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Looking At Congress In 2020, Most Americans Say They Want Democrats To Run Things Again

Two polls released within the past week find that Americans would prefer Democrats remain in control of the House of Representatives — at least, in this moment in time.

Photo By Bill Clark/CQ-Roll Call, Inc via Getty Images

Polling on such questions can be difficult to decipher, especially since there’s more than a year until the 2020 general election. Still, taking a look at what’s happening at this point is important, at least for political insiders, to give them an idea of what chances they have, and what changes they must make to their own platforms, in order to court more voters.

For Republicans, the news is rather dire, demonstrating that pluralities in both polls would prefer Democrats stay in power.

A Politico/Morning Consult poll, conducted between October 11 to the 13, found that 45 percent of Americans would prefer voting for the Democratic candidate in their House district. Meanwhile, only 36 percent of Americans say that their preference would be for the Republican candidate.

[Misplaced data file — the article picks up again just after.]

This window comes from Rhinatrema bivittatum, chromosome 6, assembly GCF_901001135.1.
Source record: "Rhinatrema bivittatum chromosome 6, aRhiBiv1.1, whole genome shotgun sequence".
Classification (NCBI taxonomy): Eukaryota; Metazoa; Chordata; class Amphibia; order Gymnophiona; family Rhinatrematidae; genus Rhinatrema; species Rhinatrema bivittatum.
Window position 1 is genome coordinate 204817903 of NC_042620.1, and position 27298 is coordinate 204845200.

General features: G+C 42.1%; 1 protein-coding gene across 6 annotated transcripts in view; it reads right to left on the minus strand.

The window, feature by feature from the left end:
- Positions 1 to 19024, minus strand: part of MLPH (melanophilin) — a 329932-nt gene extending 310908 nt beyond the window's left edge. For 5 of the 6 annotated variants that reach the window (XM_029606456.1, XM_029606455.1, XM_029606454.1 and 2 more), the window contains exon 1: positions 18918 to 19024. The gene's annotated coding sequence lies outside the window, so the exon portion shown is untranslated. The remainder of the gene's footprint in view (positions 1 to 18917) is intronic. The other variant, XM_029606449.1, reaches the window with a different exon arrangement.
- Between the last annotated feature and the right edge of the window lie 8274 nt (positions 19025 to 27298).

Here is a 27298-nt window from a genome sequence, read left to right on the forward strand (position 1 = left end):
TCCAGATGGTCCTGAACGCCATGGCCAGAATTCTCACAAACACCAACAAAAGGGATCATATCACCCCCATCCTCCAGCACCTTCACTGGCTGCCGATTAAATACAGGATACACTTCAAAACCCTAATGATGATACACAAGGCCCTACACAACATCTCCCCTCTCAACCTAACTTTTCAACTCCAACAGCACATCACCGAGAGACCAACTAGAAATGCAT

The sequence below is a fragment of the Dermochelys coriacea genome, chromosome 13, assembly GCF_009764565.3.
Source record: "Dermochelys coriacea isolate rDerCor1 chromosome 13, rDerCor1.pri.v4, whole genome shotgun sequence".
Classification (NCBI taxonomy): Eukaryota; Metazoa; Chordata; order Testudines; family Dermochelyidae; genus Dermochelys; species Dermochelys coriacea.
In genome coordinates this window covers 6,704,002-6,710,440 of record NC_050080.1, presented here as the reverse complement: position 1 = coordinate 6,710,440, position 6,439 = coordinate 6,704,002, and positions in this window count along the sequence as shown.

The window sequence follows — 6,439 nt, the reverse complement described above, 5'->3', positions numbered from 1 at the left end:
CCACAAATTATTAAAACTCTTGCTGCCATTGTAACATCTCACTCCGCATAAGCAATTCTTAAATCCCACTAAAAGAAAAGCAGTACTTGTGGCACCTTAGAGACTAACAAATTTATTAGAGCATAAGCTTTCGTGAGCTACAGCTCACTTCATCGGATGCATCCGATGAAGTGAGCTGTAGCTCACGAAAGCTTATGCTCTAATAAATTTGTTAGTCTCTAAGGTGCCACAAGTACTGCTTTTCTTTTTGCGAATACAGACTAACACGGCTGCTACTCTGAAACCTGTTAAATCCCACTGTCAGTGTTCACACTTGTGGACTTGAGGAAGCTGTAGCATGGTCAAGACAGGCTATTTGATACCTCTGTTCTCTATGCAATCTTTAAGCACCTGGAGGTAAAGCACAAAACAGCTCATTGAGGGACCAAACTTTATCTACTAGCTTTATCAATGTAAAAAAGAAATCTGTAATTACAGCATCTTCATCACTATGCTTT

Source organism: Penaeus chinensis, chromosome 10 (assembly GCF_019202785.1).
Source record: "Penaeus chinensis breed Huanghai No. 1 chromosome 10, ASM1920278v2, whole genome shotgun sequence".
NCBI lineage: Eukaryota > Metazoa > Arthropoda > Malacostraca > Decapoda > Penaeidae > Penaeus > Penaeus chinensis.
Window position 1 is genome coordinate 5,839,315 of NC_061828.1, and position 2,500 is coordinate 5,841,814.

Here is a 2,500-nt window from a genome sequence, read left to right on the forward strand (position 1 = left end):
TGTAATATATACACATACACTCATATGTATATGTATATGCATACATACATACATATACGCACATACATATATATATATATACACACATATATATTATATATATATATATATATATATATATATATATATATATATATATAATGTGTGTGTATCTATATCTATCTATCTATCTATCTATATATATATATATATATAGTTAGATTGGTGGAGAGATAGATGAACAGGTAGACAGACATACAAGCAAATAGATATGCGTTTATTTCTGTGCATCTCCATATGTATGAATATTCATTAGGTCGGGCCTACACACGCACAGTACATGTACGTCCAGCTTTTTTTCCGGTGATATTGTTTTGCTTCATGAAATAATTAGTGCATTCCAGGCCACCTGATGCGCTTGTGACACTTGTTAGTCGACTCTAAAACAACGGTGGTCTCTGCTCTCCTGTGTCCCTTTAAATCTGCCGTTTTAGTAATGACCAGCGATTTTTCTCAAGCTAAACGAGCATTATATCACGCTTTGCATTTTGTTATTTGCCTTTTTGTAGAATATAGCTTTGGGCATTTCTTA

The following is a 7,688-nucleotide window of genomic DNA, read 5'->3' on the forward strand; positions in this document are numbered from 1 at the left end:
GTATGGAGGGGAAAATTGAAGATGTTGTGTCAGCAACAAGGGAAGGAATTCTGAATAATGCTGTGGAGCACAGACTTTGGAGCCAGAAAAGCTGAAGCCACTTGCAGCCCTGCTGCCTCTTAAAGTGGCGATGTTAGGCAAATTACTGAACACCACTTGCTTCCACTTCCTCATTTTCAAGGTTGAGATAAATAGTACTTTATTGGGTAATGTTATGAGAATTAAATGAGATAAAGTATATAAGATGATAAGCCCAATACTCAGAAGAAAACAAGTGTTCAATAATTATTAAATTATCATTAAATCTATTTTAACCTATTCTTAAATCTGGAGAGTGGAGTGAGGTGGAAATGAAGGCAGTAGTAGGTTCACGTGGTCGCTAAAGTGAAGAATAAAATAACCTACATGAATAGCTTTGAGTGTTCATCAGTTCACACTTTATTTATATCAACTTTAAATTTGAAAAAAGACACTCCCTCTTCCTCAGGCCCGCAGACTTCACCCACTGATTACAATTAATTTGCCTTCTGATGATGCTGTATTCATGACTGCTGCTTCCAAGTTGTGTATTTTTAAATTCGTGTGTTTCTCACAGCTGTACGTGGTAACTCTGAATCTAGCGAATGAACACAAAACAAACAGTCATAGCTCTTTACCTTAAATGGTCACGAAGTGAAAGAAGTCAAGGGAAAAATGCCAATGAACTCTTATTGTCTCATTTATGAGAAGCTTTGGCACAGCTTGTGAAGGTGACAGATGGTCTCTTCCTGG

Meanwhile, in an Economist/YouGov poll, conducted from October 13 to the 15, Democrats come out on top again, with 49 percent of Americans saying they’d vote for a generic Democrat for Congress. Thirty-nine percent said they would want the Republican candidate in their district to win.

Again, such predictions could change within a year’s time. However, 2018 provides some insights into how much these polls may actually come close to the final outcome in the next election cycle.

According to Real Clear Politics, in November of 2017, one year out from the last midterm election, most polls predicted, on average, a win for Democrats of about 9 or 10 percentage points. When the 2018 midterms actually happened, Democrats ended up defeating Republicans, according to nationwide totals, by a total of about 8.4 percent.

Another metric shows Democrats in good shape at this time for 2020: fundraising numbers. A report from Politico demonstrates that the 44 most vulnerable Democrats in the House have raised almost $60 million between them.

The incumbent advantage is already a big disadvantage for most challengers, but facing that kind of dollar amount raised could prove very difficult for Republican candidates hoping to unseat their districts’ Democrats.



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